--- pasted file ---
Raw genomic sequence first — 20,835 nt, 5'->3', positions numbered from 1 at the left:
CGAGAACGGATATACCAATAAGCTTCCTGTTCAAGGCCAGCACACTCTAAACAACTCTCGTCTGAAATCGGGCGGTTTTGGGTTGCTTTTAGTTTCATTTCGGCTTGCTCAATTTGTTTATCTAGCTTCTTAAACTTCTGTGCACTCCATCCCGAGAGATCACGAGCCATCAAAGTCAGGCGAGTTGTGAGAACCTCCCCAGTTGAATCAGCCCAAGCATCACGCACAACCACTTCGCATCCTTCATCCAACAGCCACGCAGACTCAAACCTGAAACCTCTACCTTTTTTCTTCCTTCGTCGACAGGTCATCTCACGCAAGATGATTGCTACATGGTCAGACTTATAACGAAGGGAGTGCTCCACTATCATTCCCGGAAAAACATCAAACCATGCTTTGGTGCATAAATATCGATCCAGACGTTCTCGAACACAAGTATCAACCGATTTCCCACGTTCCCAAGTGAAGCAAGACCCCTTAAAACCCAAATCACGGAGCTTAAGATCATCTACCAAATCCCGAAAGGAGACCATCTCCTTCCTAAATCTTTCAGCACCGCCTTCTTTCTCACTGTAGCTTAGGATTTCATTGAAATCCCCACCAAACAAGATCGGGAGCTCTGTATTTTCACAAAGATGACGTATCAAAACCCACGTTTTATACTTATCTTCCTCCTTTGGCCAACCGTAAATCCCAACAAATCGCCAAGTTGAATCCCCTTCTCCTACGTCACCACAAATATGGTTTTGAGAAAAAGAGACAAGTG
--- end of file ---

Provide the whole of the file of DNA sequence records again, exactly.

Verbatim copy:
Raw genomic sequence first — 20,835 nt, 5'->3', positions numbered from 1 at the left:
CGAGAACGGATATACCAATAAGCTTCCTGTTCAAGGCCAGCACACTCTAAACAACTCTCGTCTGAAATCGGGCGGTTTTGGGTTGCTTTTAGTTTCATTTCGGCTTGCTCAATTTGTTTATCTAGCTTCTTAAACTTCTGTGCACTCCATCCCGAGAGATCACGAGCCATCAAAGTCAGGCGAGTTGTGAGAACCTCCCCAGTTGAATCAGCCCAAGCATCACGCACAACCACTTCGCATCCTTCATCCAACAGCCACGCAGACTCAAACCTGAAACCTCTACCTTTTTTCTTCCTTCGTCGACAGGTCATCTCACGCAAGATGATTGCTACATGGTCAGACTTATAACGAAGGGAGTGCTCCACTATCATTCCCGGAAAAACATCAAACCATGCTTTGGTGCATAAATATCGATCCAGACGTTCTCGAACACAAGTATCAACCGATTTCCCACGTTCCCAAGTGAAGCAAGACCCCTTAAAACCCAAATCACGGAGCTTAAGATCATCTACCAAATCCCGAAAGGAGACCATCTCCTTCCTAAATCTTTCAGCACCGCCTTCTTTCTCACTGTAGCTTAGGATTTCATTGAAATCCCCACCAAACAAGATCGGGAGCTCTGTATTTTCACAAAGATGACGTATCAAAACCCACGTTTTATACTTATCTTCCTCCTTTGGCCAACCGTAAATCCCAACAAATCGCCAAGTTGAATCCCCTTCTCCTACGTCACCACAAATATGGTTTTGAGAAAAAGAGACAAGTG